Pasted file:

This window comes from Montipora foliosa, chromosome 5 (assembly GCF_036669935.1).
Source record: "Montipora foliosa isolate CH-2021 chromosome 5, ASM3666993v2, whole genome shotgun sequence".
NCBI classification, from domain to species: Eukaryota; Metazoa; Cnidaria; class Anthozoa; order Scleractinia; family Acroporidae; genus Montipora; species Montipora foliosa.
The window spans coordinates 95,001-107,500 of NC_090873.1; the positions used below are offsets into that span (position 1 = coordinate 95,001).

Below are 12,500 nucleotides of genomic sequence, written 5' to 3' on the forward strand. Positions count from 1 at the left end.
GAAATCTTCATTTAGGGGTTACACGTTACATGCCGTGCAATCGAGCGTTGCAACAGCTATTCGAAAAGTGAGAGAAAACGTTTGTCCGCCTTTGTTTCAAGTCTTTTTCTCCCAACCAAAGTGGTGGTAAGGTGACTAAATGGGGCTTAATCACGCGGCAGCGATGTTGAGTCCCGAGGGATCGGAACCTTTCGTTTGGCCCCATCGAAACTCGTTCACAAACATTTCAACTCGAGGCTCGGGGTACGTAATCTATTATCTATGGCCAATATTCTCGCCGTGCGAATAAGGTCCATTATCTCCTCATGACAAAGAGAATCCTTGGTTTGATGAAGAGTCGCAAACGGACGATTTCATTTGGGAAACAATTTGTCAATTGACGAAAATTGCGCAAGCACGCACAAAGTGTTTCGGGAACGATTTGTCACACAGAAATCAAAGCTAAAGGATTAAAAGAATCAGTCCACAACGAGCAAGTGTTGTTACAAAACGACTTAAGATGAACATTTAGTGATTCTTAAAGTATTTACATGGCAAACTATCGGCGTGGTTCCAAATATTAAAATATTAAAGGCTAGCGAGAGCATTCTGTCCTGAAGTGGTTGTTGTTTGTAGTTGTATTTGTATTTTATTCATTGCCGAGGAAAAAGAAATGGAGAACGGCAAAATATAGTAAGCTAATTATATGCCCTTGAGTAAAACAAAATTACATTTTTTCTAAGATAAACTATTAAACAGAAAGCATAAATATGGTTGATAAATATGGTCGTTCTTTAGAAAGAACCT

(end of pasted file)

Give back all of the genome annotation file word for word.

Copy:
This window comes from Montipora foliosa, chromosome 5 (assembly GCF_036669935.1).
Source record: "Montipora foliosa isolate CH-2021 chromosome 5, ASM3666993v2, whole genome shotgun sequence".
NCBI classification, from domain to species: Eukaryota; Metazoa; Cnidaria; class Anthozoa; order Scleractinia; family Acroporidae; genus Montipora; species Montipora foliosa.
The window spans coordinates 95,001-107,500 of NC_090873.1; the positions used below are offsets into that span (position 1 = coordinate 95,001).

Below are 12,500 nucleotides of genomic sequence, written 5' to 3' on the forward strand. Positions count from 1 at the left end.
GAAATCTTCATTTAGGGGTTACACGTTACATGCCGTGCAATCGAGCGTTGCAACAGCTATTCGAAAAGTGAGAGAAAACGTTTGTCCGCCTTTGTTTCAAGTCTTTTTCTCCCAACCAAAGTGGTGGTAAGGTGACTAAATGGGGCTTAATCACGCGGCAGCGATGTTGAGTCCCGAGGGATCGGAACCTTTCGTTTGGCCCCATCGAAACTCGTTCACAAACATTTCAACTCGAGGCTCGGGGTACGTAATCTATTATCTATGGCCAATATTCTCGCCGTGCGAATAAGGTCCATTATCTCCTCATGACAAAGAGAATCCTTGGTTTGATGAAGAGTCGCAAACGGACGATTTCATTTGGGAAACAATTTGTCAATTGACGAAAATTGCGCAAGCACGCACAAAGTGTTTCGGGAACGATTTGTCACACAGAAATCAAAGCTAAAGGATTAAAAGAATCAGTCCACAACGAGCAAGTGTTGTTACAAAACGACTTAAGATGAACATTTAGTGATTCTTAAAGTATTTACATGGCAAACTATCGGCGTGGTTCCAAATATTAAAATATTAAAGGCTAGCGAGAGCATTCTGTCCTGAAGTGGTTGTTGTTTGTAGTTGTATTTGTATTTTATTCATTGCCGAGGAAAAAGAAATGGAGAACGGCAAAATATAGTAAGCTAATTATATGCCCTTGAGTAAAACAAAATTACATTTTTTCTAAGATAAACTATTAAACAGAAAGCATAAATATGGTTGATAAATATGGTCGTTCTTTAGAAAGAACCT